The web is a dangerous place these days. Akamai, which many large companies rely on for hosting as a CDN, has admitted that its Heartbleed patch was faulty, meaning that it was possible that the SSL keys “could have been exposed to an adversary exploiting the Heartbleed vulnerability.” Akamai had already noted that it was more protected against Heartbleed than others, because of custom code it had used for its own OpenSSL deployment. However, as researchers looked through that custom code, they found some significant defects in it. Some people have been arguing that the Heartbleed bug highlights a weakness in open source software — but that’s not necessarily true. Pretty much all software has vulnerabilities. And, sometimes, by open sourcing stuff you can find those vulnerabilities faster.
We’ve already been discussing how President Obama has told the NSA it can continue exploiting computer security flaws, rather than fixing them, and also how the NSA’s offensive and defensive roles are incompatible with each other. However, I wanted to highlight a more concerning point raised by Julian Sanchez about the NSA and Heartbleed in the article about the NSA’s dual role: and it’s that, even granting the fact that the NSA might not have known about Heartbleed until it became public, the NSA could still use it to their advantage, in part because it has so much old encrypted data stored up:
Here, however, is the really crucial point to recognize: NSA doesn’t need to have known about Heartbleed all along to take advantage of it.
The agency’s recently-disclosed minimization procedures permit “retention of all communications that are enciphered.” In other words, when NSA encounters encryption it can’t crack, it’s allowed to – and apparently does – vacuum up all that scrambled traffic and store it indefinitely, in hopes of finding a way to break into it months or years in the future. As security experts recently confirmed, Heartbleed can be used to steal a site’s master encryption keys – keys that would suddenly enable anyone with a huge database of encrypted traffic to unlock it, at least for the vast majority of sites that don’t generate new keys as a safeguard against retroactive exposure.
If NSA moved quickly enough – as dedicated spies are supposed to – the agency could have exploited the bug to steal those keys before most sites got around to fixing the bug, gaining access to a vast treasure trove of stored traffic.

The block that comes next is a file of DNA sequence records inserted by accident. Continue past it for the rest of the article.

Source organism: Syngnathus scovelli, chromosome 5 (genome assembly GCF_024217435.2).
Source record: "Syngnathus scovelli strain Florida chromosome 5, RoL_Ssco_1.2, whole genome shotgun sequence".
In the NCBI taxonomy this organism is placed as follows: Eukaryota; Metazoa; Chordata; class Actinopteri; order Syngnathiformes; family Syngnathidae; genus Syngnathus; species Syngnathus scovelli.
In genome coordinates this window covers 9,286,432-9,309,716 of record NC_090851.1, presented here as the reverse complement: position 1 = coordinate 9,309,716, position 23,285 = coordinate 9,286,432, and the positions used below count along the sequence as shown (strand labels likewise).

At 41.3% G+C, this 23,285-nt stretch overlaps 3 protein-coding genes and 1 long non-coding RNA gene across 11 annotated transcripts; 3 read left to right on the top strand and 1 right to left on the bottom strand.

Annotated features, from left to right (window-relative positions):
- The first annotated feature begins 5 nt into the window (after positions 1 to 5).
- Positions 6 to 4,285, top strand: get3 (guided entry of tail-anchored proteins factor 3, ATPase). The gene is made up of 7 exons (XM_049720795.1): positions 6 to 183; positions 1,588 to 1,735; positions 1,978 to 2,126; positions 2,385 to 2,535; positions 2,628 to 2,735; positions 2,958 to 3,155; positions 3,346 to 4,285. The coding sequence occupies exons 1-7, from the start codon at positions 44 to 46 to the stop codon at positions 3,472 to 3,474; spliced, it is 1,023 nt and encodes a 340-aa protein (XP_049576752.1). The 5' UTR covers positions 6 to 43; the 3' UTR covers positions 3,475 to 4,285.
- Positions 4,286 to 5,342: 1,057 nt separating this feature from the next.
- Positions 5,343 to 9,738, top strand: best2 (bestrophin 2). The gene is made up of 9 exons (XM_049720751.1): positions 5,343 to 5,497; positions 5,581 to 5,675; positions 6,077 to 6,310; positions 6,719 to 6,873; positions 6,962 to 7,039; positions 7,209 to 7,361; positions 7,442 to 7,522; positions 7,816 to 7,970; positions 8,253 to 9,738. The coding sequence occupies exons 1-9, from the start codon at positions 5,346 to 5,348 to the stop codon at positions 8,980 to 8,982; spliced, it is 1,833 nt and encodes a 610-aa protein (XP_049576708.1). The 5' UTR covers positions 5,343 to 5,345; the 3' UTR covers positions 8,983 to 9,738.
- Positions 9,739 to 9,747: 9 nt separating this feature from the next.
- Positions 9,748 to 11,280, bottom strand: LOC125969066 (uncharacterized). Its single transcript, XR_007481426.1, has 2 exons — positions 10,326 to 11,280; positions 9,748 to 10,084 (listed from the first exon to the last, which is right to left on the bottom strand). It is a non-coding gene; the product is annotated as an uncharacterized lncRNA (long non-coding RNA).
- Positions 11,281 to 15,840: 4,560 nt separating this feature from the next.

As Sanchez notes, this creates a dilemma for those who discover such flaws. Normally, they should want to reveal such things to the NSA to help with protecting networks. But doing so now might expose more risk. And, in fact, it seems likely that the NSA was aware of the bug prior to its revelation to the public. Note that in its denial of the Bloomberg story, it just says it wasn’t aware prior to “April 2014,” but not on which date in April it found out about it. Thus, it’s likely the NSA had a heads up, and could collect a bunch of private keys to use against its encrypted data store for a few days before everyone else was informed to fix the vulnerability.
Last week there was some confusion as Bloomberg published a story claiming that the NSA was well aware of the Heartbleed bug and had been exploiting it for “at least” two years. That seemed fairly incredible, given that the bug had only been around for slightly over two years. The NSA came out with a pretty strongly worded denial — which left out much of the usual equivocation and tricky wording that the NSA normally uses in denying things. The general consensus seems to be that it is, in fact, unlikely that the NSA knew about Heartbleed (though that makes some wonder if some team at the NSA is now in trouble for not figuring it out). If anything, it seems likely that the Bloomberg reporters got confused by other programs that the NSA is known to have to break parts of SSL, something it’s supposedly been able to do since around 2010.